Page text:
The Trouble With Harry - Katie MacAlister
The eponymous Harry is a former spy whose wife's untimely death has left him with five incredibly willful children, so he decides the best thing to do is advertise for a new wife. After all, he's not all that fussy as long as they're sensible and clever enough not to bore him rigid.

One of the women who answers his advertisement is Plum, who's trying to escape a dodgy past where she thought she was married to a man and discovered later that the marriage wasn't the real thing, thus leaving her disgraced. Plum also has a secret of her own in that she's the author of a notorious book of sexual positions, so both her secrets are a major issue where any marriage is concerned.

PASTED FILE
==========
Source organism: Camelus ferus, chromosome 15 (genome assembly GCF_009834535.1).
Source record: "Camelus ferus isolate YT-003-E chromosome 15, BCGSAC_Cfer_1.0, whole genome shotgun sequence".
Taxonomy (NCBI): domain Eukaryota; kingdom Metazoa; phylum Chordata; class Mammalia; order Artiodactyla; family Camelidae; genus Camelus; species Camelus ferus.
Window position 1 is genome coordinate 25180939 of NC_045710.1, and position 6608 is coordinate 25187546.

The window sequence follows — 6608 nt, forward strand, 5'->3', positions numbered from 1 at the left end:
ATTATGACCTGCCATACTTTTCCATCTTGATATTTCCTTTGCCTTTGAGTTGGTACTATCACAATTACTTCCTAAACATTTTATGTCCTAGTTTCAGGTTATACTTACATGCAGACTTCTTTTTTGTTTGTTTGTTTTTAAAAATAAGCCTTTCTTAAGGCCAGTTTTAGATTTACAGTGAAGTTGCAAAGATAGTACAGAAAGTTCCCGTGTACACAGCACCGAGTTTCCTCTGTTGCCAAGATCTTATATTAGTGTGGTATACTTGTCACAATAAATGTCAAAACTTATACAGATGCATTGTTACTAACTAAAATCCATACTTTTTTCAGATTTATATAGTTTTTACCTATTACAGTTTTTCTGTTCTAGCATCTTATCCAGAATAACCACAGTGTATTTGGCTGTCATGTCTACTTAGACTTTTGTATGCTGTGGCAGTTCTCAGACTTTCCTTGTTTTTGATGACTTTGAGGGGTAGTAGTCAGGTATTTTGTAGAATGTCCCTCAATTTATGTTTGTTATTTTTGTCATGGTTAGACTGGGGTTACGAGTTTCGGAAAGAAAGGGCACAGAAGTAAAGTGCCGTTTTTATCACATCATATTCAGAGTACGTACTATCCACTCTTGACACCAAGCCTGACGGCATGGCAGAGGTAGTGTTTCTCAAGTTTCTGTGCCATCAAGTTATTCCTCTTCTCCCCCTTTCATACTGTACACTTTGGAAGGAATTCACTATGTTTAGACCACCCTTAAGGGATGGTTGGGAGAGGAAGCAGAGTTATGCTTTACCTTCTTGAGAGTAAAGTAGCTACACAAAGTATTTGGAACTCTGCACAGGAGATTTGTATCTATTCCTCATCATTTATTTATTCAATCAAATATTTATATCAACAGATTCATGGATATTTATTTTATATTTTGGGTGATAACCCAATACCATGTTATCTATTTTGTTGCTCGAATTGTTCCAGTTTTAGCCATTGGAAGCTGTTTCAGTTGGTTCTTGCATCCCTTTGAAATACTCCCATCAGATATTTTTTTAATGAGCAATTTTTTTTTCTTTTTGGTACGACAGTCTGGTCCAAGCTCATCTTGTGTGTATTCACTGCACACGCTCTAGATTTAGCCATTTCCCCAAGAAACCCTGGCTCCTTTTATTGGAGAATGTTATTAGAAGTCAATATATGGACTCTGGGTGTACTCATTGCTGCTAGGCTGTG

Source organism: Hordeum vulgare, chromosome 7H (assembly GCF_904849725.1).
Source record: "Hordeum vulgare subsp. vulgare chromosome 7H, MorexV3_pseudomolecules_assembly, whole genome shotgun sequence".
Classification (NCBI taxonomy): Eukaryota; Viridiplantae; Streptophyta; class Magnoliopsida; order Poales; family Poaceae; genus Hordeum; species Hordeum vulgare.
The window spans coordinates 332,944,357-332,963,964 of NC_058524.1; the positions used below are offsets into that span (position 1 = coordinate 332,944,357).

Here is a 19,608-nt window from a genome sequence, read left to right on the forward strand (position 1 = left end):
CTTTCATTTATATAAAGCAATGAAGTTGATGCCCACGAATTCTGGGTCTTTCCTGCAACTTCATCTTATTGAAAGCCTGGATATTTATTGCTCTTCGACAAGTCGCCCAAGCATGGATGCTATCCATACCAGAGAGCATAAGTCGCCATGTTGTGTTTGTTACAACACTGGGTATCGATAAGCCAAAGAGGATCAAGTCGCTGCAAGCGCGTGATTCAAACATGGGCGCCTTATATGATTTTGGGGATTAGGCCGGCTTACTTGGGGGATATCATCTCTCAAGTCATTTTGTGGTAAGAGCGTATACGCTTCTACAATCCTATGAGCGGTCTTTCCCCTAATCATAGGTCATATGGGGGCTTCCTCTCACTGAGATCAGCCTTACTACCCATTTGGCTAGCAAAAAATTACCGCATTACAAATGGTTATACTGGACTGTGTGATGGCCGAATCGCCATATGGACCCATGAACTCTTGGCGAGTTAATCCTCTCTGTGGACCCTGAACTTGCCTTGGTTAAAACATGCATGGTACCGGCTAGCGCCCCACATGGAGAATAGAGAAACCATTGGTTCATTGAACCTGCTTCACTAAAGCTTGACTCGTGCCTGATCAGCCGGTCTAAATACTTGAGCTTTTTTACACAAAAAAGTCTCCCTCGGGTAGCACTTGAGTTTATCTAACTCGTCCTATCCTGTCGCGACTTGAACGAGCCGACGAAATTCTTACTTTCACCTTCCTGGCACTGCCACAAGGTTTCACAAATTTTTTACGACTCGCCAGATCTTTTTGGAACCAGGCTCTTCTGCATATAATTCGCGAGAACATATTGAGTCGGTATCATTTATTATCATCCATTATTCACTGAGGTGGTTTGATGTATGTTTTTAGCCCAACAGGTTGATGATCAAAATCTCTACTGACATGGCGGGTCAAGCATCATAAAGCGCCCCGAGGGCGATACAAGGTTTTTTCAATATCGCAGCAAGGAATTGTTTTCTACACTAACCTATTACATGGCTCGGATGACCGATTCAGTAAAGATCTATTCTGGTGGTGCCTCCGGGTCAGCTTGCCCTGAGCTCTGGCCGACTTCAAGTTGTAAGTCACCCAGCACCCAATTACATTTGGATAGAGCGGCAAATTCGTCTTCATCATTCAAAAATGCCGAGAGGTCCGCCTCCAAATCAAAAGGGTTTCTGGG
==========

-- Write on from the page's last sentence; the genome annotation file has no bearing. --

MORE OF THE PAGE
The book is set in a not-quite-specified historical period that tries to be Georgian. The major problem I had with it, unlike my usual difficulty with anachronisms, was that Harry immediately falls for Plum in a major way and is delighted when he discovers she's also quite a lusty individual - this felt unlikely, given the ostensible time period, and the sex scenes somewhat overwhelm the plot (such as it is).